“Do any of you know what this is?”, I asked as I held up a small cut-out felt stencil of the shape of Taiwan.
The kids from the Tiny Tots program of Taiwanese American Next Generation (TANG) sat in a circle, curiously looked at the shape, and eagerly started exclaiming their ideas of what the shape could be.
“Is it a leaf? A tree?”
“Oh it’s a dolphin!”
Several parents sitting nearby adoringly chuckled at the scene.
“No, this is Taiwan!” I explained.
Immediately, the kids started to share their own anecdotes about Taiwan.
“I’ve never been to Taiwan! Mommy will bring me there soon!”
“Oh Taiwan? Ah-gong lives there!”
This year was my first time attending the TANG program. I have several friends who grew up attending TANG and ended up staffing it reach out and ask if I would be interested in volunteering. This year, I was finally able to take a few days off work to go. I was program director for their Tiny Tots program, which consists of adorable children ages 3 to 6.
- What is TANG?
TANG is an organization that focuses on building a loving community for the youth. Every year, TANG hosts a summer camp which serves campers from age 3 all the way up to the 12th grade. Campers and staff are constantly encouraged to explore the 4 main themes of TANG: identity, community, growth and family.
- How was TANG created?
In the 70s and 80s, when the first wave of Taiwanese immigrants arrived to the United States, a number of them from the Northeast would gather to meet up. These meet-ups blossomed into a conference, known as the Taiwanese American Conference/East Coast (TAC/EC). Eventually, it started to focus on more in-depth discussions about various topics relating to Taiwan – such as human rights, freedom and democracy. Over the years, parents attending the conference would bring their children as well, which created an impromptu community for second generation Taiwanese Americans. It wasn’t until 2003, when these youth eventually decided to create their own structured programming, TANG, for young Taiwanese Americans attending TAC/EC with their parents. In addition to their 4 main themes, TANG also emphasizes the importance of having children feel connected to the community and be proud of their Taiwanese American identity.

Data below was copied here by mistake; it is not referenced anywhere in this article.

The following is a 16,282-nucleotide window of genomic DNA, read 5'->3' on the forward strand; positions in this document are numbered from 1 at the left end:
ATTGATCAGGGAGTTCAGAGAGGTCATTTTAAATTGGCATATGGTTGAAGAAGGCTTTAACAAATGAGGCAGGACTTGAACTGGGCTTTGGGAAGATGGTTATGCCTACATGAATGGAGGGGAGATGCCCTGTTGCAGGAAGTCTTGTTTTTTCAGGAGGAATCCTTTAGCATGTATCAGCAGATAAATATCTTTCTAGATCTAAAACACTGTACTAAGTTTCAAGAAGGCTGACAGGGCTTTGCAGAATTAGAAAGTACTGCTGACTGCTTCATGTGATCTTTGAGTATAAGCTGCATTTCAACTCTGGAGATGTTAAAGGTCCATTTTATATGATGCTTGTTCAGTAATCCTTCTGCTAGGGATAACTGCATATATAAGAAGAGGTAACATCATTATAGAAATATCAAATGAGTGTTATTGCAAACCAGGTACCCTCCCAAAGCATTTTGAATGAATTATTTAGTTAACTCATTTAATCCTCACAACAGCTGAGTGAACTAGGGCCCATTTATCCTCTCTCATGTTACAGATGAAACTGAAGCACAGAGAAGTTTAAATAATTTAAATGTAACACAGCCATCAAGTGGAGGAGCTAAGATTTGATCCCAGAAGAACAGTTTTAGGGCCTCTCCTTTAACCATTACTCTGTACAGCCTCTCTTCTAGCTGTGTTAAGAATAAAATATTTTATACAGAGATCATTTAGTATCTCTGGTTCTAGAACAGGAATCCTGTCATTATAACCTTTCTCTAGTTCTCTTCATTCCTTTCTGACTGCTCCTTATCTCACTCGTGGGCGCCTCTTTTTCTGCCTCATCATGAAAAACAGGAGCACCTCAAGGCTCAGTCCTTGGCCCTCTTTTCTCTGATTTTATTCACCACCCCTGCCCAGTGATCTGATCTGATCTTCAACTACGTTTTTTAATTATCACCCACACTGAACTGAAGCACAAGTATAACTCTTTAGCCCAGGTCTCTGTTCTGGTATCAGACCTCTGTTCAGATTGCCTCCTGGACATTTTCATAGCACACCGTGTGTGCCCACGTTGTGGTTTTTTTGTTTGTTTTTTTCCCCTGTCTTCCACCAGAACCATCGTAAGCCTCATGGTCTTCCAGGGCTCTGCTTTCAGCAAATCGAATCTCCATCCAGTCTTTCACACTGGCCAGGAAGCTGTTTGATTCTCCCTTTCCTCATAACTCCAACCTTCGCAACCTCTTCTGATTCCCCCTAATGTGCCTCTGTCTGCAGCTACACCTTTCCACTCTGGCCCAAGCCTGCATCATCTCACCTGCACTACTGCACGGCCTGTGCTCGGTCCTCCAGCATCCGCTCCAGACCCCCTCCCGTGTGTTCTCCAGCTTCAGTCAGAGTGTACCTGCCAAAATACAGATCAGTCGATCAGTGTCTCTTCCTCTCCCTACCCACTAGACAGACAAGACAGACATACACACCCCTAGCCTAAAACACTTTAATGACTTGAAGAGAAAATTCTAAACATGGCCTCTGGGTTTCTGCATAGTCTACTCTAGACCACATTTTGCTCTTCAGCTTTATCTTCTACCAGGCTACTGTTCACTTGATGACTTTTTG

Although TANG’s summer camp only takes place across a few days, it definitely creates life-long friendships and leaves a lasting impression on everyone who takes part in it. I personally thought it was an amazing and beautiful experience mainly because of the multi-generational aspect of this program. Since TAC/EC and TANG were all held on the same campus on the same days, 1st, 2nd, and 3rd generation Taiwanese Americans constantly crossed paths.
I’ve had grandparents of my campers tell me how happy they were to see their grandchildren meet so many new Taiwanese American friends. I’ve had parents tell me how they also grew up attending this camp, and how great it was for their own children to attend it as well. (Some of the Tiny Tots even brought their own Formosan Black Teddy Bears with them! #thefeels) Not only that, but all of the staff that I met are all truly inspirational individuals, each and every one of them genuinely care about wanting these children to grow, explore and passionately pursue their convictions. The staffers showed such dedication to create memorable experiences for the campers, and during the late nights, we all bonded about our own childhood experiences that has brought us back together through the years. Instead of “that time at band camp”, it’s “that time at TANG camp”.
Throughout the years, I have been heavily involved in a number of advocacy/political/educational Taiwanese organizations, and sometimes have had difficulty grasping whether or not such organizations really make an impact on Taiwan’s future. However, attending TANG has renewed my faith in the Taiwanese community. It came full circle to me about how important it is to have these little tots feel connected to our community and being proud of their Taiwanese American heritage at such a young age.
The future of the Taiwanese American community is in good hands.